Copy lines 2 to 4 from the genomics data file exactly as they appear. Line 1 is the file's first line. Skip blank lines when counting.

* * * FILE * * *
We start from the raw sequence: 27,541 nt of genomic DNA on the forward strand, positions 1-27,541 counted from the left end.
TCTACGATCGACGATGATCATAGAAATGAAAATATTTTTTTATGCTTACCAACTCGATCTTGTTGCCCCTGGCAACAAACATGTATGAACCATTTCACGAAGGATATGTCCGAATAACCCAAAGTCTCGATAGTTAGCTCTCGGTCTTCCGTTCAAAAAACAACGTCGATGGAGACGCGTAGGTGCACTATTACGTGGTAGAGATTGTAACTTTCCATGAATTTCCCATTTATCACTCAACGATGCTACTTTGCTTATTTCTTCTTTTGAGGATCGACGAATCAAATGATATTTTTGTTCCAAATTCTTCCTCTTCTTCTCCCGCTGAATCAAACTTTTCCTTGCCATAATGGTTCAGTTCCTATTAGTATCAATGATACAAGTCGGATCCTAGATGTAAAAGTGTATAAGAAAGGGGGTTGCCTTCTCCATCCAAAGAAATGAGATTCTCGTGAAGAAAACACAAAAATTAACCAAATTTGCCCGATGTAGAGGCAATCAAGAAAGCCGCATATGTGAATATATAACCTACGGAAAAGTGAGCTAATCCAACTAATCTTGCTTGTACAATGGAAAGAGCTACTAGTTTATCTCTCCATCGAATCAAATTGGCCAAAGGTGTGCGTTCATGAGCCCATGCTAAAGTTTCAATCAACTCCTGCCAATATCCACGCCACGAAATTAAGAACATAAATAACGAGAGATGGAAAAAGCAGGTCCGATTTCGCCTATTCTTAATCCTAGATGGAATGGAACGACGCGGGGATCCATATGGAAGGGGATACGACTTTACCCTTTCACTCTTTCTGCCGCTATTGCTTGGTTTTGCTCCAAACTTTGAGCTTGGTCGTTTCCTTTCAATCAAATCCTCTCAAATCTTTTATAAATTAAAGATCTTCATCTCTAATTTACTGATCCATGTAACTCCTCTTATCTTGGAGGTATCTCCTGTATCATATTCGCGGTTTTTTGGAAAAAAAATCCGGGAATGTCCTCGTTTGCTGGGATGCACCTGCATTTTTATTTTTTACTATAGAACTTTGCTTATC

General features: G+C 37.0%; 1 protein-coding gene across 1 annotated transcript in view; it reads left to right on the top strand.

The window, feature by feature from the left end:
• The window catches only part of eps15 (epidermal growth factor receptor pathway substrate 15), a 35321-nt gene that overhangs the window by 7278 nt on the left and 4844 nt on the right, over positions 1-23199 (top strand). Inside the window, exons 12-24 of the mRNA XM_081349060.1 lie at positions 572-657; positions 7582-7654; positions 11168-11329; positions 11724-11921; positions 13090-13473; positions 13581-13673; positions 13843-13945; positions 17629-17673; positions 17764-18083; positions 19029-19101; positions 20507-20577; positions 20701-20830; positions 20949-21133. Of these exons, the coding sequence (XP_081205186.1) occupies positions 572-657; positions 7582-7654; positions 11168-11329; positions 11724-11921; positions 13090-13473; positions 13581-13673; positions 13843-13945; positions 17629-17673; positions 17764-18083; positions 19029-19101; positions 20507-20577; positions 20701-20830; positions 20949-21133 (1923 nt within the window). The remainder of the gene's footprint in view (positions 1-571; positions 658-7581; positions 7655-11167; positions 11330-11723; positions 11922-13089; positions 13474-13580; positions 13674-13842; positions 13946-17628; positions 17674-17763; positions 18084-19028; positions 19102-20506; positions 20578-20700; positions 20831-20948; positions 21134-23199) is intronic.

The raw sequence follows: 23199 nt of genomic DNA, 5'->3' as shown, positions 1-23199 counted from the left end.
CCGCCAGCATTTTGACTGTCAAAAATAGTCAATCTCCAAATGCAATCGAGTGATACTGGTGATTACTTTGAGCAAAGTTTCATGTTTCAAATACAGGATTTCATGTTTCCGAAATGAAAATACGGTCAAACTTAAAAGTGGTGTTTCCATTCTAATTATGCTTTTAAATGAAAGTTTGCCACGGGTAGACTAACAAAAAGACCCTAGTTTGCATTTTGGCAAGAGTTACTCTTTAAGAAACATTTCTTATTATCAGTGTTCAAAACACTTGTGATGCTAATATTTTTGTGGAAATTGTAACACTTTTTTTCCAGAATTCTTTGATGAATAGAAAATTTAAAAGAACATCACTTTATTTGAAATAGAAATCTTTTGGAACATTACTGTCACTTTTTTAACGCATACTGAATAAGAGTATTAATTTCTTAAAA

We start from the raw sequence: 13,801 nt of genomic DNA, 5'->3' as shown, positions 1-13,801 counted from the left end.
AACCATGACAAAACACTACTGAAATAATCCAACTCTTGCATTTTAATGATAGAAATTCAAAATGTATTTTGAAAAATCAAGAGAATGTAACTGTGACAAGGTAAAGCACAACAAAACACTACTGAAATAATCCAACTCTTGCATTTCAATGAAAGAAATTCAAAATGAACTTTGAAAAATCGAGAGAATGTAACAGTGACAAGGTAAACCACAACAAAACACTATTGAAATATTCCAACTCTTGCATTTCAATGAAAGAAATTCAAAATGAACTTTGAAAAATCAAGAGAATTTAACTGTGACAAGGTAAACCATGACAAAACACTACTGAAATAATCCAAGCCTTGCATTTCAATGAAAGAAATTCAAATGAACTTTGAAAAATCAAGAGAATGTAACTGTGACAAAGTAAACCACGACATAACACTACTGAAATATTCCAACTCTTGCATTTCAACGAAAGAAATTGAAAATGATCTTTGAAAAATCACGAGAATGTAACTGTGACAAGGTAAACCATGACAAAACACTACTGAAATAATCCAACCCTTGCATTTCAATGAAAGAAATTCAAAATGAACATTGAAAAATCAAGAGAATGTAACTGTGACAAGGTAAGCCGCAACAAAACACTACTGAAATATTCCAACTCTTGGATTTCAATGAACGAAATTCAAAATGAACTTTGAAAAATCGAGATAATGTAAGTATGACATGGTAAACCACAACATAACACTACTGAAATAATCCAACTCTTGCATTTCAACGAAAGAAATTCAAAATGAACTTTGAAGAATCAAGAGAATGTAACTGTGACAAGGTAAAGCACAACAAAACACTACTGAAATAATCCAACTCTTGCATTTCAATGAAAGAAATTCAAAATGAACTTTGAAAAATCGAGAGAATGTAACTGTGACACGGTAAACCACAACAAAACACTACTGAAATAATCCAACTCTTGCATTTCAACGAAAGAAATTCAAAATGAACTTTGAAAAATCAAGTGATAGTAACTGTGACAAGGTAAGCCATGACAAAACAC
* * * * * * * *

TCTACGATCGACGATGATCATAGAAATGAAAATATTTTTTTATGCTTACCAACTCGATCTTGTTGCCCCTGGCAACAAACATGTATGAACCATTTCACGAAGGATATGTCCGAATAACCCAAAGTCTCGATAGTTAGCTCTCGGTCTTCCGTTCAAAAAACAACGTCGATGGAGACGCGTAGGTGCACTATTACGTGGTAGAGATTGTAACTTTCCATGAATTTCCCATTTATCACTCAACGATGCTACTTTGCTTATTTCTTCTTTTGAGGATCGACGAATCAAATGATATTTTTGTTCCAAATTCTTCCTCTTCTTCTCCCGCTGAATCAAACTTTTCCTTGCCATAATGGTTCAGTTCCTATTAGTATCAATGATACAAGTCGGATCCTAGATGTAAAAGTGTATAAGAAAGGGGGTTGCCTTCTCCATCCAAAGAAATGAGATTCTCGTGAAGAAAACACAAAAATTAACCAAATTTGCCCGATGTAGAGGCAATCAAGAAAGCCGCATATGTGAATATATAACCTACGGAAAAGTGAGCTAATCCAACTAATCTTGCTTGTACAATGGAAAGAGCTACTAGTTTATCTCTCCATCGAATCAAATTGGCCAAAGGTGTGCGTTCATGAGCCCATGCTAAAGTTTCAATCAACTCCTGCCAATATCCACGCCACGAAATTAAGAACATAAATAACGAGAGATGGAAAAAGCAGGTCCGATTTCGCCTATTCTTAATCCTAGATGGAATGGAACGACGCGGGGATCCATATGGAAGGGGATACGACTTTACCCTTTCACTCTTTCTGCCGCTATTGCTTGGTTTTGCTCCAAACTTTGAGCTTGGTCGTTTCCTTTCAATCAAATCCTCTCAAATCTTTTATAAATTAAAGATCTTCATCTCTAATTTACTGATCCATGTAACTCCTCTTATCTTGGAGGTATCTCCTGTATCATATTCGCGGTTTTTTGGAAAAAAAATCCGGGAATGTCCTCGTTTGCTGGGATGCACCTGCATTTTTATTTTTTACTATAGAACTTTGCTTATC

General features: G+C 37.0%; 1 protein-coding gene across 1 annotated transcript in view; it reads left to right on the top strand.

The window, feature by feature from the left end: